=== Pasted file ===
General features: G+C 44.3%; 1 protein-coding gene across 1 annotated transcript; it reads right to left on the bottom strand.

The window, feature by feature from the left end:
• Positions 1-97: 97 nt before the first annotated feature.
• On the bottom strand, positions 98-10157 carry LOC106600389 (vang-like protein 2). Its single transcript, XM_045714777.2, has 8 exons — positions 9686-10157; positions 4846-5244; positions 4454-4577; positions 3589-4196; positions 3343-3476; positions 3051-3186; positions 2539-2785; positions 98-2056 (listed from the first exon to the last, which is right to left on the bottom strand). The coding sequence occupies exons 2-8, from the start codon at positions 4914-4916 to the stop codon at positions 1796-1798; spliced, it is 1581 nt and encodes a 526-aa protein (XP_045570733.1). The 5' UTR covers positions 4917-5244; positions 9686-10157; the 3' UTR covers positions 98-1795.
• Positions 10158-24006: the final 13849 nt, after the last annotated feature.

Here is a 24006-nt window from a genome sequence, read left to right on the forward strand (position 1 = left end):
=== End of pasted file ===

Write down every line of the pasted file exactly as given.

General features: G+C 44.3%; 1 protein-coding gene across 1 annotated transcript; it reads right to left on the bottom strand.

The window, feature by feature from the left end:
• Positions 1-97: 97 nt before the first annotated feature.
• On the bottom strand, positions 98-10157 carry LOC106600389 (vang-like protein 2). Its single transcript, XM_045714777.2, has 8 exons — positions 9686-10157; positions 4846-5244; positions 4454-4577; positions 3589-4196; positions 3343-3476; positions 3051-3186; positions 2539-2785; positions 98-2056 (listed from the first exon to the last, which is right to left on the bottom strand). The coding sequence occupies exons 2-8, from the start codon at positions 4914-4916 to the stop codon at positions 1796-1798; spliced, it is 1581 nt and encodes a 526-aa protein (XP_045570733.1). The 5' UTR covers positions 4917-5244; positions 9686-10157; the 3' UTR covers positions 98-1795.
• Positions 10158-24006: the final 13849 nt, after the last annotated feature.

Here is a 24006-nt window from a genome sequence, read left to right on the forward strand (position 1 = left end):